Press Release 022/2015

ALMA Enhances Efficiency of Multi-core Processors

Results of the EU Project: Tool Chain Reduces Time and Cost Expenditure of Programming - Applications Run Faster

Software development for embedded multi-core processors is considered to require a large expenditure and to be difficult. Under the ALMA EU project, researchers developed a new integrated tool chain to facilitate programming. According to tests, the ALMA tool chain reduces the time and, hence, cost expenditure of programming by up to 58%. Compared to single-core processors, applications are accelerated by about a factor of three. The project that has now been completed was coordinated by Karlsruhe Institute of Technology (KIT).


Latest desktop PCs, notebooks, tablets, smartphones, cameras, and many other electronic products are equipped with so-called multi-core systems that integrate several processor cores on one chip. The cores can work in parallel, as a result of which, computing capacity is increased. However, these advantages may only be reached, if the software is parallelized, which means that it can distribute its tasks to two or more processor cores. So far, programming has required a high time and cost expenditure as well as specialized knowledge.


Within the framework of the ALMA EU project coordinated by Professor Jürgen Becker, Head of the Institute for Information Processing Technology (ITIV) of KIT, a consortium of research and industry has developed a tool chain that considerably facilitates the work of programmers. Usually, a programmer has to adapt his code, i.e. the instructions given to the computer, to the parallel hardware architecture. This is not only associated with a high expenditure, but also prevents the reuse of the code for other hardware architectures. The ALMA tool chain eliminates this drawback by an automatic parallelization. In this way, ALMA hides the complexity of embedded multi-core processors and, at the same time, generates an optimized parallel code.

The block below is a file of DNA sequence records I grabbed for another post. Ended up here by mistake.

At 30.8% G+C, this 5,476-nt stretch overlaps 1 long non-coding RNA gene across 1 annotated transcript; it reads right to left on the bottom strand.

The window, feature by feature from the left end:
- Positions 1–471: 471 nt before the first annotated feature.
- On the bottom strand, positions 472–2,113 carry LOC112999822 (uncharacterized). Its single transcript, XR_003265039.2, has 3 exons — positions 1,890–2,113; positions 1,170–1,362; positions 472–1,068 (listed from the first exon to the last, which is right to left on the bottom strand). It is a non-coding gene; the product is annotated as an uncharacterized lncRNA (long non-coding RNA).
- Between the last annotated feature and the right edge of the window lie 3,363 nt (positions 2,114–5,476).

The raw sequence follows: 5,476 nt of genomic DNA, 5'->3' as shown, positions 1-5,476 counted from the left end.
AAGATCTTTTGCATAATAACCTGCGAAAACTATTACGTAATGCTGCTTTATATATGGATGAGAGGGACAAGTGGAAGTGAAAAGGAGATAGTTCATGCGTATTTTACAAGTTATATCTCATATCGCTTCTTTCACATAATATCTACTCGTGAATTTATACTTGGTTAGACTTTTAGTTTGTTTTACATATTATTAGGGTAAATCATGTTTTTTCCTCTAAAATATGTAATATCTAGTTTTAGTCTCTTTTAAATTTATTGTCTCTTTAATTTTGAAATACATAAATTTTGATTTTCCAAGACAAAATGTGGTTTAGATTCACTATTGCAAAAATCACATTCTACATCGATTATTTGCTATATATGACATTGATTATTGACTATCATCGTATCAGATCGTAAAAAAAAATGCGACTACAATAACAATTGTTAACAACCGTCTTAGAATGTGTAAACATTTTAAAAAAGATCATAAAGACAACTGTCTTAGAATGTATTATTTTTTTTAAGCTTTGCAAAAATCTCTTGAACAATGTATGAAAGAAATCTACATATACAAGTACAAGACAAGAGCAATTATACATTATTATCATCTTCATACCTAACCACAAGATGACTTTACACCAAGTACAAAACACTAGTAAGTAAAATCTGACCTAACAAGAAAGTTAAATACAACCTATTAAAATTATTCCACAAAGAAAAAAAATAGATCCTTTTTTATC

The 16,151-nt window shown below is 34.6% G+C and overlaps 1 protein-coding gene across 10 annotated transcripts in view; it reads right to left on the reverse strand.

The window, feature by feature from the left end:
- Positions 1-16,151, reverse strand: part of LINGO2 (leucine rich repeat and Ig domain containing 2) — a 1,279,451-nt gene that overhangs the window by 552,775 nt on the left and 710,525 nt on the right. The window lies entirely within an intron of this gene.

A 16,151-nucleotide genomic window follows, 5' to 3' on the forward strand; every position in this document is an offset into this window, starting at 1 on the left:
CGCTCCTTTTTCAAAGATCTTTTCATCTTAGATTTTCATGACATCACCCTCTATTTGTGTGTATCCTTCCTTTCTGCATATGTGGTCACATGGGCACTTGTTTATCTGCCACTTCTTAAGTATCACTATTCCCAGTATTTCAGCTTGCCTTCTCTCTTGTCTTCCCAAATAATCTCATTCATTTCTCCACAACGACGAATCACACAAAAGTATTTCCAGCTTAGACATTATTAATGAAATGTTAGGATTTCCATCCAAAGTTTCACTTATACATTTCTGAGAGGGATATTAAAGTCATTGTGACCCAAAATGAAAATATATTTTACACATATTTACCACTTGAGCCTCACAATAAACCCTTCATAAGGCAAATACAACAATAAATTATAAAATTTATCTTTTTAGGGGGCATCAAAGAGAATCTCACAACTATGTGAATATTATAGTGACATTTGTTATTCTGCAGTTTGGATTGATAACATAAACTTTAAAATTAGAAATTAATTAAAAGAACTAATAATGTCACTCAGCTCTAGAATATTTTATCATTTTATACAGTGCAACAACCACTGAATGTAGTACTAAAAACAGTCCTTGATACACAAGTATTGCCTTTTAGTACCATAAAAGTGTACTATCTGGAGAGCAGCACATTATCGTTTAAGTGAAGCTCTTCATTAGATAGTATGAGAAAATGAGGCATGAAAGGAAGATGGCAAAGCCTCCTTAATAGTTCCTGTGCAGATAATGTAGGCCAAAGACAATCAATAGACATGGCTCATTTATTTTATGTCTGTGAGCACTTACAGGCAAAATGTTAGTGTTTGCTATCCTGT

At the end of the ALMA project, two project partners, the Fraunhofer Institute of Optronics, System Technologies, and Image Exploitation (IOSB, Karlsruhe and Ettlingen) and Intracom SA Telecom Solutions (Greece), evaluated the tool chain. Both used the ALMA tool chain to port existing software programmed for single-core processors to a four-core processor. As reference software, the Fraunhofer IOSB used an application for multi-object recognition and tracking. Intracom Telecom used a WIMAX (Worldwide Interoperability for Microwave Access) application for wireless access to broadband internet. The results are remarkable, even more so, as two completely different applications were tested: Both partners reported that the application on the four-core processor was about three times faster than its single-core version. Fraunhofer IOSB calculated that, the time and hence the costs needed for programming the multi-core processor with ALMA was reduced by 30% compared to programming the single-core processor. Intracom even reported a reduction of the time needed by up to 58%.


Programmers working with ALMA write their application in the open source software Scilab that is compatible with the commercial software MATLAB. Both were originally developed for the solution of mathematical problems. Then, the application is integrated into ALMA. Afterwards, ALMA compiles the application in the programming language C and parallelizes and optimizes it automatically. “Programmers do no longer have to take the effort of parallelization; the application development time is reduced by roughly one third,” Dr. Timo Stripf of ITIV explains. “It is highly reasonable to use the ALMA tool chain at companies that already apply MATLAB in their development process.” To commercialize the tool chain, Stripf, together with colleagues of ITIV, are currently establishing the spinoff emmtrix Technologies (


ALMA (Greek for “leap”) is an acronym of “Algorithm parallelization for Multicore Architectures”). Apart from the KIT, the Fraunhofer IOSB, the University of Rennes (France), Recore Systems B.V. (the Netherlands), the University of Peloponnese, the Technological Educational Institute of Western Greece, and Intracom Telecom (all Greece) were involved in the consortium. ALMA was funded by the EU with EUR 3.2 million.



Being “The Research University in the Helmholtz Association”, KIT creates and imparts knowledge for the society and the environment. It is the objective to make significant contributions to the global challenges in the fields of energy, mobility, and information. For this, about 10,000 employees cooperate in a broad range of disciplines in natural sciences, engineering sciences, economics, and the humanities and social sciences. KIT prepares its 22,800 students for responsible tasks in society, industry, and science by offering research-based study programs. Innovation efforts at KIT build a bridge between important scientific findings and their application for the benefit of society, economic prosperity, and the preservation of our natural basis of life. KIT is one of the German universities of excellence.

or, 02.03.2015

Margarete Lehné
Chief Press Officer (acting)
Phone: +49 721 608-41105
Fax: +49 721 608-43658
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Contact for this press release:

Margarete Lehné
Press Officer
Phone: +49 721 608-41157
Fax: +49 721 608-41157
margarete lehne does-not-exist.kit edu

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